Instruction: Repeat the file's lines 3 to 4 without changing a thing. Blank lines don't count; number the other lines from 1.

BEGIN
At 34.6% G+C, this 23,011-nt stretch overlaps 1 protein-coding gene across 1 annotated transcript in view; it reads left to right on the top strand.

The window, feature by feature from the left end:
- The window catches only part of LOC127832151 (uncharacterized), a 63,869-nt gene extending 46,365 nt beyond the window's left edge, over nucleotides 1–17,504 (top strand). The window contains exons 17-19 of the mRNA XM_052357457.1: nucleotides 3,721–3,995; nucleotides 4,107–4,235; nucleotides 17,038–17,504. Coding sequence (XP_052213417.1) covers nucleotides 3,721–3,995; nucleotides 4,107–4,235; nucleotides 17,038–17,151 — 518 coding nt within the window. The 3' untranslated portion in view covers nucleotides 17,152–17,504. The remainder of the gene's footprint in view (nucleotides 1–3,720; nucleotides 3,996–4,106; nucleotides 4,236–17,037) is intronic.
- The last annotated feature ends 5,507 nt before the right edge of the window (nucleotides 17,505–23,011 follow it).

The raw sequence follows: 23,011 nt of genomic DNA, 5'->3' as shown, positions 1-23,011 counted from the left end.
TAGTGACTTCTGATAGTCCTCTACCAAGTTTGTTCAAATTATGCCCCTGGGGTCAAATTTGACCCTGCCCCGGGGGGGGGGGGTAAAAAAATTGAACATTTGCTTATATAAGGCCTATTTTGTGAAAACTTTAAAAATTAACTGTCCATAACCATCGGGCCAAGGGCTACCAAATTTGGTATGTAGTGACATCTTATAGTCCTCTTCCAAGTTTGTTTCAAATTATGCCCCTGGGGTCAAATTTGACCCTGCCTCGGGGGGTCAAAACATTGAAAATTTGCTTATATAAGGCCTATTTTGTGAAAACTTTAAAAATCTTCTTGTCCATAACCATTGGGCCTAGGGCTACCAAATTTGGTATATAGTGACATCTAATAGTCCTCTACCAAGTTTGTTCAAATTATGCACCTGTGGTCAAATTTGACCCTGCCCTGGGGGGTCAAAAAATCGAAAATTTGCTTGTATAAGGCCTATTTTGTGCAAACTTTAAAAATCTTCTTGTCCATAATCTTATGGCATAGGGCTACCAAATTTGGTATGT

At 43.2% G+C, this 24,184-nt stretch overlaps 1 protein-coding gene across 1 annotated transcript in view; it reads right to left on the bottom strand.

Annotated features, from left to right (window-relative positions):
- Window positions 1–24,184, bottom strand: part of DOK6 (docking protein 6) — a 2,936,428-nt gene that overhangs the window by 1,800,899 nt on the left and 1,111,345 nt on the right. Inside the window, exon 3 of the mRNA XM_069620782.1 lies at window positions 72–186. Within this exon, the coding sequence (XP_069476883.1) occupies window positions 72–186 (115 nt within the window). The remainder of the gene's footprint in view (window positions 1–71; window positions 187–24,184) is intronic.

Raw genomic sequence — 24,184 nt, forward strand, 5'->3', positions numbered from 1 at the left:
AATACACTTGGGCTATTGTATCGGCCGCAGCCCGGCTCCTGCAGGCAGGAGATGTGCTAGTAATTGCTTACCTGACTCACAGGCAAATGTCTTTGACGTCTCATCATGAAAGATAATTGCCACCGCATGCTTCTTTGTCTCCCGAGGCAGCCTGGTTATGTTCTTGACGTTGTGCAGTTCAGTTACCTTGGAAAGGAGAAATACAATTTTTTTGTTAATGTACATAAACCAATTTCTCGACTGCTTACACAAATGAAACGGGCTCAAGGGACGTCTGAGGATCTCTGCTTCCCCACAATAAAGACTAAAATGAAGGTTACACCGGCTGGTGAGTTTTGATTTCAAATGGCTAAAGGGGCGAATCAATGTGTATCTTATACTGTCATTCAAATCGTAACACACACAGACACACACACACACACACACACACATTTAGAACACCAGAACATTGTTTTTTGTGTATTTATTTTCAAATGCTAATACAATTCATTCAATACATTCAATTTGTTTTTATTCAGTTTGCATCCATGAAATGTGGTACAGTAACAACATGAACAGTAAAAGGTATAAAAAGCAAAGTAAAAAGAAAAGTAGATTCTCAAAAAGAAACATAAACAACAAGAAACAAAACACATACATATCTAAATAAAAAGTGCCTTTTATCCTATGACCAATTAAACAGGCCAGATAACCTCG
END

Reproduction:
- The window catches only part of LOC127832151 (uncharacterized), a 63,869-nt gene extending 46,365 nt beyond the window's left edge, over nucleotides 1–17,504 (top strand). The window contains exons 17-19 of the mRNA XM_052357457.1: nucleotides 3,721–3,995; nucleotides 4,107–4,235; nucleotides 17,038–17,504. Coding sequence (XP_052213417.1) covers nucleotides 3,721–3,995; nucleotides 4,107–4,235; nucleotides 17,038–17,151 — 518 coding nt within the window. The 3' untranslated portion in view covers nucleotides 17,152–17,504. The remainder of the gene's footprint in view (nucleotides 1–3,720; nucleotides 3,996–4,106; nucleotides 4,236–17,037) is intronic.
- The last annotated feature ends 5,507 nt before the right edge of the window (nucleotides 17,505–23,011 follow it).